If you are struggling with your writing career – whether you have imposter syndrome, or are getting tons of rejections, or have the feeling that you’ll never write anything as good as the last book you read – you are surely fighting fears. I know these fears so well.
In the “before times”, our local SCBWI chapter hosted Dan Gemeinhart as a speaker. At the time he had four books for young readers out and another on the way. He’s a sweet guy, a former teacher and librarian in a small school, and gave a series of short lectures on his process. But what I remember most clearly was his publishing journey.
Dan confessed that he had been writing for years and submitting to agents (in his website he says that this journey was 10 years long), and received 99 (yes! 99!) rejections before he landed his agent and then a publishing deal. That’s a lot of rejection, a lot of fear-facing, a huge heap of persistence.
Now, Dan writes wonderful books, popular, with starred reviews and well-received, but his most recent – just out – has hit the lists in a big way. It’s number one on the New York Times Bestseller List in Children’s. When I read his Tweet I thought back to that 100th submission over 10 years.
What if he’d caved into his fears and stopped submitting?
Keep Calm and Carry On
How do we fight those fears and keep writing and submitting when it feels hopeless? Here are my strategies for carrying on:
- Analyze the rejection. If an agent or publisher says “it’s not right for me”, don’t take that as good feedback on your work. That’s a personal (or really impersonal) response. But if an agent or publisher has actual feedback, listen. It might not be spot on, but it may be flagging something that isn’t working, something that you can fix.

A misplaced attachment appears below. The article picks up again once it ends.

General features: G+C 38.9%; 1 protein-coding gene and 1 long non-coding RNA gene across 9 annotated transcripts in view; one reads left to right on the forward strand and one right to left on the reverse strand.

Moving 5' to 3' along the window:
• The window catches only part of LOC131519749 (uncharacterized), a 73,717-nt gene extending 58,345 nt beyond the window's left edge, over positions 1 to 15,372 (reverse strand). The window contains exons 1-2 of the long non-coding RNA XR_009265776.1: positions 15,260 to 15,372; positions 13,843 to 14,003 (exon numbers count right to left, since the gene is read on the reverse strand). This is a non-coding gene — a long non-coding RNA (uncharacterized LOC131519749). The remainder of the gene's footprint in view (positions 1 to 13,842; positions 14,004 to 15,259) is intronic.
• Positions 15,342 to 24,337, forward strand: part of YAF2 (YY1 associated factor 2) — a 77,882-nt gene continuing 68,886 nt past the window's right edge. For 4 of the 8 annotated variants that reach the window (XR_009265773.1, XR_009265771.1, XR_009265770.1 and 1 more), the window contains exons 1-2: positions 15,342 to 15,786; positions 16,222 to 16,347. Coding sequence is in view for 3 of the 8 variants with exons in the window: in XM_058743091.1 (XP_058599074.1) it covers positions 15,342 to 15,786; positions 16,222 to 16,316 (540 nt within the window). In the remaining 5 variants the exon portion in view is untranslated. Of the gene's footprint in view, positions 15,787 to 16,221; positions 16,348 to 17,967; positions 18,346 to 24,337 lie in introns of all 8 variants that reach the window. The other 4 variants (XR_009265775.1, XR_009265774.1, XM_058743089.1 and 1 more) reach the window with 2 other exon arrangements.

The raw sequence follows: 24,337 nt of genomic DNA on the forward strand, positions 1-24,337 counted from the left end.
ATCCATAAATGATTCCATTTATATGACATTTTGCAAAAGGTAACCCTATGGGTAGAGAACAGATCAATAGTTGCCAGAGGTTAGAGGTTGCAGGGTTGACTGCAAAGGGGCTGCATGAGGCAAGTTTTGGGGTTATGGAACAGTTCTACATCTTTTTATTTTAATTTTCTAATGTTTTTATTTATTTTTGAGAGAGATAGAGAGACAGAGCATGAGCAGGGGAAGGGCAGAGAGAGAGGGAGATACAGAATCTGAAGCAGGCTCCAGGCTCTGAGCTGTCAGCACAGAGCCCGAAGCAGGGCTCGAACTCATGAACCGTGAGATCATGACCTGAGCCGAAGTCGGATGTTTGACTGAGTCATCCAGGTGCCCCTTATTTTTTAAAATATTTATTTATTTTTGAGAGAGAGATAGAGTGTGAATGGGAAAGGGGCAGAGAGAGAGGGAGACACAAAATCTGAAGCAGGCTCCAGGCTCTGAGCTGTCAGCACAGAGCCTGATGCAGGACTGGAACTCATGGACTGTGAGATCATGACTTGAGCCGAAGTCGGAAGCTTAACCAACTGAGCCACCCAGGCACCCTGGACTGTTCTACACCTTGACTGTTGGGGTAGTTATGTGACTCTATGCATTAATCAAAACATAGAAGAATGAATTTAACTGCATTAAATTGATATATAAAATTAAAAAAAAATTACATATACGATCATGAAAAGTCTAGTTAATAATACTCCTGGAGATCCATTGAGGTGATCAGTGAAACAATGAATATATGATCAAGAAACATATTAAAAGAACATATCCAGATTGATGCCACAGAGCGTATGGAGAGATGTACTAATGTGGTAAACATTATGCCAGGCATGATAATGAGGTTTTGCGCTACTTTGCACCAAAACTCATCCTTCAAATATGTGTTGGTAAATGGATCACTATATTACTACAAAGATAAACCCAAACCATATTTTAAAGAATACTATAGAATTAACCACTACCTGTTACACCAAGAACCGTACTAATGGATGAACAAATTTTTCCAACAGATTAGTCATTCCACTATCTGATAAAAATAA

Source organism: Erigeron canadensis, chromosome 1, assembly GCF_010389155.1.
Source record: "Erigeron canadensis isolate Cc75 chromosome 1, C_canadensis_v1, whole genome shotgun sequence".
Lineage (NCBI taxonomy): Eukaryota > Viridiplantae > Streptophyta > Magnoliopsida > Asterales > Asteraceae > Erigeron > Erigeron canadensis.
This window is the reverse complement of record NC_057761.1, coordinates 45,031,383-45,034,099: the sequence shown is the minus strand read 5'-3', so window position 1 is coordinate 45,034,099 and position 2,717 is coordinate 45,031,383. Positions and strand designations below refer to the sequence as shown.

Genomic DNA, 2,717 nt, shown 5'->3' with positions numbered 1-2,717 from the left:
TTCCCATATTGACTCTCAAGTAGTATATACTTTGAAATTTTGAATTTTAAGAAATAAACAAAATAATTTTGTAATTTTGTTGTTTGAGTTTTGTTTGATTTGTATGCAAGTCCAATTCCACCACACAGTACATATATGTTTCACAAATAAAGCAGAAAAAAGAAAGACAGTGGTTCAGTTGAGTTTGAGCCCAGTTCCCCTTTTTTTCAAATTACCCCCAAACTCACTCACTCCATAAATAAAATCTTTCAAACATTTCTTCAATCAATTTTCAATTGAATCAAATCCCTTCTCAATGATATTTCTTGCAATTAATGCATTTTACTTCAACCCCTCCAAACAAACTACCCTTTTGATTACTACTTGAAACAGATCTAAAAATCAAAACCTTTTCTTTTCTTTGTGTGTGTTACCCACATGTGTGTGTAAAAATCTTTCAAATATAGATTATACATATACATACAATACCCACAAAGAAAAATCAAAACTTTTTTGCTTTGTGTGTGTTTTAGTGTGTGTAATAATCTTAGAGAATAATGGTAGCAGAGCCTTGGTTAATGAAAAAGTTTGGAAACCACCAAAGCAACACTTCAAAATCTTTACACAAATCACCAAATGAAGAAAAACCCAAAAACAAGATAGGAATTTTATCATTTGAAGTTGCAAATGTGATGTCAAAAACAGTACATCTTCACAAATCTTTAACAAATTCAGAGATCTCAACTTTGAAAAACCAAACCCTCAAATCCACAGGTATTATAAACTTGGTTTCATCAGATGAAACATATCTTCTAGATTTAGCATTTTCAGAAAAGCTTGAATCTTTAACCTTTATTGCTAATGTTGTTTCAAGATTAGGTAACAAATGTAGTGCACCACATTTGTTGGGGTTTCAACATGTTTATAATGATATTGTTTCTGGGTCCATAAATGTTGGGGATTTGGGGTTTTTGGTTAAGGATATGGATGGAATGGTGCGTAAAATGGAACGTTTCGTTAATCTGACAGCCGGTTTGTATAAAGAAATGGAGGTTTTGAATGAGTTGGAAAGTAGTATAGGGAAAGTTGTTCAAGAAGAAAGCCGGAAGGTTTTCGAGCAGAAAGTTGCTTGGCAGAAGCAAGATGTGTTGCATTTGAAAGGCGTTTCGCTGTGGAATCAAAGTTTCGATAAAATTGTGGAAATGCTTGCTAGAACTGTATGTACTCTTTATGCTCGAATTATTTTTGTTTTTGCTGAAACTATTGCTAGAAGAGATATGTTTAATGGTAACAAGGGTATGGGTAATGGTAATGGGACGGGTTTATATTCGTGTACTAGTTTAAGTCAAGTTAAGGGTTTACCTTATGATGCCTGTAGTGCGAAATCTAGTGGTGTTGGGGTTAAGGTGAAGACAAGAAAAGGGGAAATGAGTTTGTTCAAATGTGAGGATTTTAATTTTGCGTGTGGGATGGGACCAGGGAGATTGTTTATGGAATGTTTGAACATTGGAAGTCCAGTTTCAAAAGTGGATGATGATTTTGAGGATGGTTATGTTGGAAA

- Be patient. The post-Covid publishing world is in turmoil. Between supply chain issues, remote work, publishing house consolidations, and many folks leaving the industry, response times are longer than ever.
- Target your submission. Be sure you know what the agent or house is looking for by following QueryTracker or checking in with Children’s Writers Market guides.
- Attend conferences and book critiques at those conferences. I met both of my agents at SCBWI conferences, and landed my first one after receiving a critique with her at a conference. I have always found inspiration and made friends at conferences. A connection with another writer may springboard you to success.
- Write from your heart. The best stories are those that mean the most to you. Always write from deep in your heart. Write from a place of love.
Face Your Fears With Joy
In the past few weeks I was on a demanding journey, a hiking tour of Scotland. I walked way more than I thought I could, averaging 5 to 7 miles a day. But the biggest moment for me was ascending a high peak, and standing as close as I could to the edge because I have crippling vertigo. It was a moment of triumph – a moment of joy.
Don’t cave into your fears, but face them. Keep going. Dan says this on his website: “I don’t believe in giving up and don’t think that you should, either.”
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This giveaway ends on Halloween at midnight!